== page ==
Unimanual and bimanual weight discrimination in a desktop setup

Christos Giachritsis, Alan Wing

Research output: Contribution to journalArticlepeer-review

13 Citations (Scopus)


There is evidence that weight perception with one hand may be based on integrating effort signals resulting from muscular activity to support arm and weight against gravity [1]. When lifting an object with both hands, the magnitude of effort signals due to supporting the arms and weight against gravity may change in opposite ways: posture effort signals may increase due to the employment of both hands while weight effort signals may decrease due to sharing the weight between the two hands. Here, we report preliminary results of a study in which participants judged the heaviness of weights lifted with one and two hands. It was found that a weight lifted with both hands felt lighter than equal weights lifted with the left or right hand. However, unimanually lifted weights did not feel twice as heavy as bimanually lifted weights. This may suggest that an imperfect integration of both postural and weight signals could be taken into account when judging weight bimanually.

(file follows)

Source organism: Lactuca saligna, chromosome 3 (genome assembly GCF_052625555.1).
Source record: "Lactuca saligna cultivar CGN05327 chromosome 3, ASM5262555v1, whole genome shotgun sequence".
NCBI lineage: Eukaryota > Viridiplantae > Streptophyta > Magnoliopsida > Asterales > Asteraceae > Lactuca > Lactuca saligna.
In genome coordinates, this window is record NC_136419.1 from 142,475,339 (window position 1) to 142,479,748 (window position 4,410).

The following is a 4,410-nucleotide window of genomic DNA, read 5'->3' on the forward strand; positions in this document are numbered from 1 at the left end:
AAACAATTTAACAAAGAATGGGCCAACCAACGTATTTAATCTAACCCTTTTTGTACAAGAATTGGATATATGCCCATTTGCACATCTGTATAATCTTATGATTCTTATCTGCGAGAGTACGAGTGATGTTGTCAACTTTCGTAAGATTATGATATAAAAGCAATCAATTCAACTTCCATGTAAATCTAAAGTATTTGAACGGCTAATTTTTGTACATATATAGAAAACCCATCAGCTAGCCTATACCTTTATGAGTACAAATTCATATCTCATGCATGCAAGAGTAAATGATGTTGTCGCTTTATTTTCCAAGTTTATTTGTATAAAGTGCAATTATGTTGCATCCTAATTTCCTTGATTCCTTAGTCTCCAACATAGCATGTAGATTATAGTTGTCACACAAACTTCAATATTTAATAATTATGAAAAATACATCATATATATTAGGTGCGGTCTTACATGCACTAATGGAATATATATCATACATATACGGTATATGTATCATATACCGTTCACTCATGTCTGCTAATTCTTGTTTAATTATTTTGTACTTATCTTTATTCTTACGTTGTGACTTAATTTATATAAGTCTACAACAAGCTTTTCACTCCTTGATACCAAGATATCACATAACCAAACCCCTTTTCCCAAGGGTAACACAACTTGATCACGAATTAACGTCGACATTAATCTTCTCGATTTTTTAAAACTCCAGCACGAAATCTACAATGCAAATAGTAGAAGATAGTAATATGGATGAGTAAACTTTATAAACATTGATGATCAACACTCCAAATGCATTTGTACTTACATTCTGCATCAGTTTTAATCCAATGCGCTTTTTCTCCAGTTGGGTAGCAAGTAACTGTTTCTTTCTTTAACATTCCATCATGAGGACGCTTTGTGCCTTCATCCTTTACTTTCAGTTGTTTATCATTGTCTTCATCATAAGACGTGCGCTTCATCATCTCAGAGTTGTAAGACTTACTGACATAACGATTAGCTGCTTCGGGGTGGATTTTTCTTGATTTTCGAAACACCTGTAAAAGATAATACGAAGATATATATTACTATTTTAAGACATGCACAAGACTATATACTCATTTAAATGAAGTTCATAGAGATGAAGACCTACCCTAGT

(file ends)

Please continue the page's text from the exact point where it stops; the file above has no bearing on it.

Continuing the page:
Original languageEnglish
Pages (from-to)378-382
Number of pages5
JournalLecture Notes in Computer Science
Publication statusPublished - 1 Jan 2008
EventEuroHaptics 2008 Conference - Madrid, Spain
Duration: 11 Jun 200813 Jun 2008


  • weight perception
  • psychophysics


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